Depending upon your specific type of hair loss, age and sex, Dr. Dubow may discuss a variety of treatments. These include both FDA approved medications (Minoxidil and Finasteride for men and Minoxidil for women) as well as “off-label” use of others (Dutasteride, Spironolactone, Finasteride (women), oral contraceptives & Latisse).
Topically applied Minoxidil was the first medication approved by the FDA for male and female pattern hair loss. It is available over the counter in 2% and 5% strengths. The original studies on Rogaine were performed on the crown, so there is a misconception that it only works in this area. Although minoxidil usually works best in the crown, it also works to a lesser degree in other areas, such as the front of the scalp, as long as there is some fine (miniaturized) hair in the area. It does not work when the area is totally bald. The greatest benefit from the medication is seen from 5 months to 2 years, with a gradual decrease in effectiveness after that. Those using minoxidil long-term will continue to lose hair, but at a somewhat slower rate.
Oral finasteride is FDA approved for use in male pattern baldness. This drug is a 5 alpha reductase inhibitor that reduced the formation of dihydrotestosterone (DHT), a testosterone metabolite that has been shown to promote androgenetic alopecia (pattern hair loss). In some cases, finasteride may also be prescribed (off label) for women with evidence of female pattern hair loss. Although usually prescribed for post menopausal or women who are no longer of child bearing potential, finasteride may occasionally be prescribed to pre-menopausal women. In these instances pregnancy MUST be avoided while taking finasteride as well as for a period of time following finasteride therapy.
Dutasteride is similar in its mechanism of action to finasteride although because it is a stronger inhibitor of 5 alpha reductase it may have greater efficacy than finasteride in retaining and regrowing hair. However, the incidence of side effects, primarily sexual, are higher with use of this medication. The use of dutasteride for male and female patten hair loss is not FDA approved for this use and is considered “off-label.” Dutasteride will sometimes be discussed as a treatment option for patients who have continued to lose hair after an adequate trial of finasteride therapy.
Spironolactone is a medication that is primarily used to treat high blood pressure. However, because of its anti-androgenic effects this medication has been used off label in women who suffer from hormonal acne, hirsutism (body and facial hair growth) and female hair loss. Spironolactone inhibits the binding of androgens to their cellular receptors and decreases testosterone synthesis. Since the medication is a diuretic and is potassium sparing it is important to avoid supplemental or excessive potassium intake and to have periodic monitoring of potassium blood levels. Because of sexual side effects due to testosterone inhibition spironolactone is not an option for treatment of hair loss in men.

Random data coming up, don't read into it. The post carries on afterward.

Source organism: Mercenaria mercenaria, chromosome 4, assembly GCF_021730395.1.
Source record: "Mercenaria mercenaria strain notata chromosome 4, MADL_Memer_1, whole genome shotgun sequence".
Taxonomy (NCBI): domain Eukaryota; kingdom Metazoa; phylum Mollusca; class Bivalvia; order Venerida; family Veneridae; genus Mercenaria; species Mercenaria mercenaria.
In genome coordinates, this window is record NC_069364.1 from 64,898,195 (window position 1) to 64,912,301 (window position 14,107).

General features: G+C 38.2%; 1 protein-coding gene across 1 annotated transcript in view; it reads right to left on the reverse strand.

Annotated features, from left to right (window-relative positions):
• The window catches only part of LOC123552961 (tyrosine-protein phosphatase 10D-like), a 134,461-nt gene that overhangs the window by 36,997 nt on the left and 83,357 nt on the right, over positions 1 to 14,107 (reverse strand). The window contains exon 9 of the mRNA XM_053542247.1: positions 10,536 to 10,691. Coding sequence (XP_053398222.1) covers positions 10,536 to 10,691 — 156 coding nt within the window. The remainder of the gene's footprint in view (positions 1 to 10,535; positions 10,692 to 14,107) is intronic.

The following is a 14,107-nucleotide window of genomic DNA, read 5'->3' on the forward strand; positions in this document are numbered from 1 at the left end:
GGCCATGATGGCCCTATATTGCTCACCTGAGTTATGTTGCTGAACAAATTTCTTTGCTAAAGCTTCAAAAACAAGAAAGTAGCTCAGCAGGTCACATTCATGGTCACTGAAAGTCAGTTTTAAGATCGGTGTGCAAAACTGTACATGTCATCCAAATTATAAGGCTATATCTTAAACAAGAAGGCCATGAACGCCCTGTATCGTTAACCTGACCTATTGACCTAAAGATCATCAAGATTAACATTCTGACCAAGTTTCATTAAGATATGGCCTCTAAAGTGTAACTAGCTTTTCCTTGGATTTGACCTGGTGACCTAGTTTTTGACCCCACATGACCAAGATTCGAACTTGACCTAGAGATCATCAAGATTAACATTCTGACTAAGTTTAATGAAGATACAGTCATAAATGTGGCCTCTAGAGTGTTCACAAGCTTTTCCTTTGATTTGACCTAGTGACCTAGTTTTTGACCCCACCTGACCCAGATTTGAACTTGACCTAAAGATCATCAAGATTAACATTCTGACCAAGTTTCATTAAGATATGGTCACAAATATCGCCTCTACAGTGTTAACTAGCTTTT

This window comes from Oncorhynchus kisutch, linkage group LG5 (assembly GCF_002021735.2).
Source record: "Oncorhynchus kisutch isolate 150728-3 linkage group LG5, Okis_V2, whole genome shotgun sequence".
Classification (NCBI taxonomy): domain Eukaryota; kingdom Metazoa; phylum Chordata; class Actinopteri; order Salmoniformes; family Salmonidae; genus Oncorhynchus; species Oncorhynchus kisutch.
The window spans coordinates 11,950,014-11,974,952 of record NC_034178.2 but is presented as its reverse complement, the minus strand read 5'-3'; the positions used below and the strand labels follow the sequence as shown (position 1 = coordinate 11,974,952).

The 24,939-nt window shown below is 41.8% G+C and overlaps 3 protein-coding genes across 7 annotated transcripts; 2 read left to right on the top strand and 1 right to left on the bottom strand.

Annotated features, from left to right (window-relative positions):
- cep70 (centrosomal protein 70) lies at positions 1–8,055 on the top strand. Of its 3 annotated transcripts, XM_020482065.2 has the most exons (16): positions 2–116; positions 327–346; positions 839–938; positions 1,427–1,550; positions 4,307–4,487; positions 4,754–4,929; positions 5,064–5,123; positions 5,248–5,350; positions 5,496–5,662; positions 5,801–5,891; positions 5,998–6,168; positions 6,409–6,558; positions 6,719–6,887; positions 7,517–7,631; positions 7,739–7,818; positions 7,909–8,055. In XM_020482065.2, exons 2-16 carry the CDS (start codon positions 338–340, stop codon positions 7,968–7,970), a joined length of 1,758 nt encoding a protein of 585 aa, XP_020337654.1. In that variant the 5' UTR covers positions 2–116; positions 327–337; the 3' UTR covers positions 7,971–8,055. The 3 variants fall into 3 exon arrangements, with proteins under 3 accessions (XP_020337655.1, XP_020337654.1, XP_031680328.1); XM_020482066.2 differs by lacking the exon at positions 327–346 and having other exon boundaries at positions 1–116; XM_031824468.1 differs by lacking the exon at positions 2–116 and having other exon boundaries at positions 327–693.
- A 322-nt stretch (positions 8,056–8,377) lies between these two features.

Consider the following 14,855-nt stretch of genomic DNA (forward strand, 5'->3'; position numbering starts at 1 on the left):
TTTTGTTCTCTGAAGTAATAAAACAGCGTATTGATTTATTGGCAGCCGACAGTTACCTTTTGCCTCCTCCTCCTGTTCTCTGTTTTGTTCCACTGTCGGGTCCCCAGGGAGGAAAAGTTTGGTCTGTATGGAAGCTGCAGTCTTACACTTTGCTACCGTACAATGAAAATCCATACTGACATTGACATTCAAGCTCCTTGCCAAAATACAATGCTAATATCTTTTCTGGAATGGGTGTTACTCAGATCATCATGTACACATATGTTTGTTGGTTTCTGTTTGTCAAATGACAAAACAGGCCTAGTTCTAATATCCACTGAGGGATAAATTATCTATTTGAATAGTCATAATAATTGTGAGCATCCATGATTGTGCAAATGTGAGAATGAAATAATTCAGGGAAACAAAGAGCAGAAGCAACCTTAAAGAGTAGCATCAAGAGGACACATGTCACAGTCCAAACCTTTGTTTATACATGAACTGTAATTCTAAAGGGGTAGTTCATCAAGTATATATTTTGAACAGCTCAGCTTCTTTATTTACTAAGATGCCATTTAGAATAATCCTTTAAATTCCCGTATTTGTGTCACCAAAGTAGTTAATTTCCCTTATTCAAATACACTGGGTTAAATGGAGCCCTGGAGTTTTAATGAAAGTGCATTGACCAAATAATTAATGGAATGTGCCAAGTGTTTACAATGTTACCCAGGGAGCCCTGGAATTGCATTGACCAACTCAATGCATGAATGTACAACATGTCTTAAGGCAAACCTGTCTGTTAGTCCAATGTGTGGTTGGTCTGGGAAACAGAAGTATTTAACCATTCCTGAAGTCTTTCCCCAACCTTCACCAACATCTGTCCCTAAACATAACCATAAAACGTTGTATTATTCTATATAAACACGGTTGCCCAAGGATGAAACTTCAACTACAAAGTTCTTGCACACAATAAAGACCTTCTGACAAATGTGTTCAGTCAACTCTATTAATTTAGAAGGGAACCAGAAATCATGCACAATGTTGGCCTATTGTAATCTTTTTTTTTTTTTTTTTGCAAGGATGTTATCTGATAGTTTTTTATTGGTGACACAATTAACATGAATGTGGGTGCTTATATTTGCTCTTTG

Latisse is FDA approved for treatment of eyelashes to promote thickening and growth. This medication is also used off label to promote thickening of eyebrows. A similar version of this drug is currently being studied for use in scalp hair loss.
This is a cortisone type medication that is injected locally into scalp skin for some forms of hair loss. In addition, triamcinolone may be injected in dilute concentrations into scalp skin for patients who have pattern hair loss in combination with seborrheic dermatitis, an associated condition that results is a dry, itchy and flaky scalp that can contribute to additional hair loss. Injections are most often performed at 6 to 12 week intervals.
Micro-needling involves using small sterile needles or a rolling device to create dozens of microscopic scalp wounds that theoretically act to promote local blood flow and the healing cascade with recruitment of associated platelet derived growth factors. Recent studies have shown some efficacy of micro needling as a technique in the treatment of hair loss. (reference available upon request) In addition, micro-needling can be combined with application of topical or locally injected appropriate medications to enhance penetration through the skin.
PLATELET RICH PLASMA (PRP):
PRP is a relatively new technique that has found widespread application in orthopedics for injury rehabilitation as well as plastic surgery and rejuvenative medicine. The technique involves harvesting and then concentrating blood plasma to achieve platelet concentrations of 3 to 6 times that found in normal circulating blood. The platelet rich plasma is then injected into balding areas of the scalp. The theory of platelet derived growth factors promoting hair growth is similar to the proposed mechanism of the micro needling treatment described above. A limited number of published studies have shown mixed results of PRP injections however the preparation techniques as well as other added ingredients may have significant impact on PRP results. This practice uses the EmCyte Pure PRP system which is a double centrifuge technique that achieves much higher platelet concentrations than most conventional PRP preparation systems. We do NOT add A-Cell or other additives which may increase inflammation after injection and paradoxically exacerbate hair loss. PLEASE CLICK HERE FOR PRP INSTRUCTIONS